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05-17-2017 | Heart failure | Article

Diastolic dysfunction in the diabetic continuum: association with insulin resistance, metabolic syndrome and type 2 diabetes

Journal:
Cardiovascular Diabetology

Authors: Ricardo Fontes-Carvalho, Ricardo Ladeiras-Lopes, Paulo Bettencourt, Adelino Leite-Moreira, Ana Azevedo

Publisher: BioMed Central

Abstract

Diabetes increases the risk of heart failure but the underlying mechanisms leading to diabetic cardiomyopathy are poorly understood. Left ventricle diastolic dysfunction (LVDD) is one of the earliest cardiac changes in these patients. We aimed to evaluate the association between LVDD with insulin resistance, metabolic syndrome (MS) and diabetes, across the diabetic continuum.
Within a population-based study (EPIPorto), a total of 1063 individuals aged ≥45 years (38% male, 61.2 ± 9.6 years) were evaluated. Diastolic function was assessed by echocardiography, using tissue Doppler analysis (E’ velocity and E/E’ ratio) according to the latest consensus guidelines. Insulin resistance was assessed using the Homeostasis Model Assessment of Insulin Resistance (HOMA-IR) score.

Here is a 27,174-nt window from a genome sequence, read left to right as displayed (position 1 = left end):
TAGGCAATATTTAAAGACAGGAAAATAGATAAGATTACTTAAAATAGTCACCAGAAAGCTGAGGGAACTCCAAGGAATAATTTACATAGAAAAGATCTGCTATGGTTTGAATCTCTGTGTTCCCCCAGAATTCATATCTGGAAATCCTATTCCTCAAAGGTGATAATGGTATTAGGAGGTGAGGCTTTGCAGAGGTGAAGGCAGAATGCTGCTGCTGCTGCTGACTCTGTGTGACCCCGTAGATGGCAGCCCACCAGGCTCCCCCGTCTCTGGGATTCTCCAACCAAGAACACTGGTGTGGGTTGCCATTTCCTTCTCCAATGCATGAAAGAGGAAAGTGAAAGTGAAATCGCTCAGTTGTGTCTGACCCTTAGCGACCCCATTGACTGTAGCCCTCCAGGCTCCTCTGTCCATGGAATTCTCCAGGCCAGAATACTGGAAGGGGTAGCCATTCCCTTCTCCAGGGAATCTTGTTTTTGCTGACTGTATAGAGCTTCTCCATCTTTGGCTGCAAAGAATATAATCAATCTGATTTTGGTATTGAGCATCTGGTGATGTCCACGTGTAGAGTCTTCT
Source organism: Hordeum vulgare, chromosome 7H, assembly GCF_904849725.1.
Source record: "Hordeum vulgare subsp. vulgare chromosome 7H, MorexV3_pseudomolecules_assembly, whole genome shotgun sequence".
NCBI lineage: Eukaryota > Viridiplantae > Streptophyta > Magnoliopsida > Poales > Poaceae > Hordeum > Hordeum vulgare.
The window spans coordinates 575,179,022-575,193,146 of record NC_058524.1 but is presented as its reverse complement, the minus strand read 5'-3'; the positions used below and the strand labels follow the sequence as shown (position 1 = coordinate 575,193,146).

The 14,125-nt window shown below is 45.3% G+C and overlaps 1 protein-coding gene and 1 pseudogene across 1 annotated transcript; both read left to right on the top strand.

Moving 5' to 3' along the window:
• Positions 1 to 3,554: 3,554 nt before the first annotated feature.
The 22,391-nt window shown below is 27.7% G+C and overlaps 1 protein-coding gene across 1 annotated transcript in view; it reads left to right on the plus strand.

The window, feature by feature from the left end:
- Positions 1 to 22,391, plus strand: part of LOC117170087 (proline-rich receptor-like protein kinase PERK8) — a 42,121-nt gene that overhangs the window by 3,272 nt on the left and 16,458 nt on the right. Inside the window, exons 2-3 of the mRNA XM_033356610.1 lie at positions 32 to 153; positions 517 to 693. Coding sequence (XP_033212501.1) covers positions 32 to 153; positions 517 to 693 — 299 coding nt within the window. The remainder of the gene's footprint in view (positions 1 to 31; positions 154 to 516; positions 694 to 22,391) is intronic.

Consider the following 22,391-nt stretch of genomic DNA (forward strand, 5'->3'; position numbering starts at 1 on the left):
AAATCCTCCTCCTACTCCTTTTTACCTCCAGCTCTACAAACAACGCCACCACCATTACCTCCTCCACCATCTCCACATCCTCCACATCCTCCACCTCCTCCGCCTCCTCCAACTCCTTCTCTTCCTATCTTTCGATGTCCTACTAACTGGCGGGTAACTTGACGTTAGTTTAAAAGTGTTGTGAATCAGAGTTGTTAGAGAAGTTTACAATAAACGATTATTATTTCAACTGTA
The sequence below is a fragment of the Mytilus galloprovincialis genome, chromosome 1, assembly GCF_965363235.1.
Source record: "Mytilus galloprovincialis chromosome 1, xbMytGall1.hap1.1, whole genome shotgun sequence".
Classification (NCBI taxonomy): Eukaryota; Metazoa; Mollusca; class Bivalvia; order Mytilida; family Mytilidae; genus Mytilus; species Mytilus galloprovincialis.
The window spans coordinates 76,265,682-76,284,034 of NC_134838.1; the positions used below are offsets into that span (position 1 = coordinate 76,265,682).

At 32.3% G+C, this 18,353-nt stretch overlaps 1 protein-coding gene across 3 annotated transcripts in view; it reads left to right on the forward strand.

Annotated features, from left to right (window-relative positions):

The HOMA-IR score correlated to E’ velocity (ρ = −0.20;p < 0.0001) and E/E’ ratio (ρ = 0.20; p < 0.0001). There was a progressive worsening in E’ velocity (p for trend < 0.001) and in E/E’ ratio across HOMA-IR quartiles (p for trend <0.001). Individuals in the highest HOMA-IR quartile were more likely to have LVDD, even after adjustment for age, sex, blood pressure and body mass index (adjusted OR: 1.82; 95% CI: 1.09-3.03). From individuals with no MS, to patients with MS and no diabetes, to patients with diabetes, there was a progressive decrease in E’ velocity (11.2 ± 3.3 vs 9.7 ± 3.1 vs 9.2 ± 2.8 cm/s; p < 0.0001), higher E/E’ (6.9 ± 2.3 vs 7.8 ± 2.7 vs 9.0 ± 3.6; p < 0.0001) and more diastolic dysfunction (adjusted OR: 1.62; 95% CI: 1.12-2.36 and 1.78; 95% CI: 1.09-2.91, respectively).
HOMA-IR score and metabolic syndrome were independently associated with LVDD. Changes in diastolic function are already present before the onset of diabetes, being mainly associated with the state of insulin resistance.

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